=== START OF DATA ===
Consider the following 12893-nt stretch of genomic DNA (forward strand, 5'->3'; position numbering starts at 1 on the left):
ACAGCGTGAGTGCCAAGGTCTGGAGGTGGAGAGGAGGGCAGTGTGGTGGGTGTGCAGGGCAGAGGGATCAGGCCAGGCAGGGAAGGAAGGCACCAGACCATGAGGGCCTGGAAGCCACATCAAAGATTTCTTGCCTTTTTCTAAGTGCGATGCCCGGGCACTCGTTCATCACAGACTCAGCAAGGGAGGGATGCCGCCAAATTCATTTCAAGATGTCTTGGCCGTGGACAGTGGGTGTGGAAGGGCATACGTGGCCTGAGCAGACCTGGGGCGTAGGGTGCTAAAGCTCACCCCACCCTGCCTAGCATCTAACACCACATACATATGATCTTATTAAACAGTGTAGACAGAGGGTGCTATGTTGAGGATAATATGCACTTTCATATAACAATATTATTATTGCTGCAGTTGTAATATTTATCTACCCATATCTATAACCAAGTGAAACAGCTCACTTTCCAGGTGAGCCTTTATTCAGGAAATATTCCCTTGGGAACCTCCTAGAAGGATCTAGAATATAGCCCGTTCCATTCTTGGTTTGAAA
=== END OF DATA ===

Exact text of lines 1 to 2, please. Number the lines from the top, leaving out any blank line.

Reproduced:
Consider the following 12893-nt stretch of genomic DNA (forward strand, 5'->3'; position numbering starts at 1 on the left):
ACAGCGTGAGTGCCAAGGTCTGGAGGTGGAGAGGAGGGCAGTGTGGTGGGTGTGCAGGGCAGAGGGATCAGGCCAGGCAGGGAAGGAAGGCACCAGACCATGAGGGCCTGGAAGCCACATCAAAGATTTCTTGCCTTTTTCTAAGTGCGATGCCCGGGCACTCGTTCATCACAGACTCAGCAAGGGAGGGATGCCGCCAAATTCATTTCAAGATGTCTTGGCCGTGGACAGTGGGTGTGGAAGGGCATACGTGGCCTGAGCAGACCTGGGGCGTAGGGTGCTAAAGCTCACCCCACCCTGCCTAGCATCTAACACCACATACATATGATCTTATTAAACAGTGTAGACAGAGGGTGCTATGTTGAGGATAATATGCACTTTCATATAACAATATTATTATTGCTGCAGTTGTAATATTTATCTACCCATATCTATAACCAAGTGAAACAGCTCACTTTCCAGGTGAGCCTTTATTCAGGAAATATTCCCTTGGGAACCTCCTAGAAGGATCTAGAATATAGCCCGTTCCATTCTTGGTTTGAAA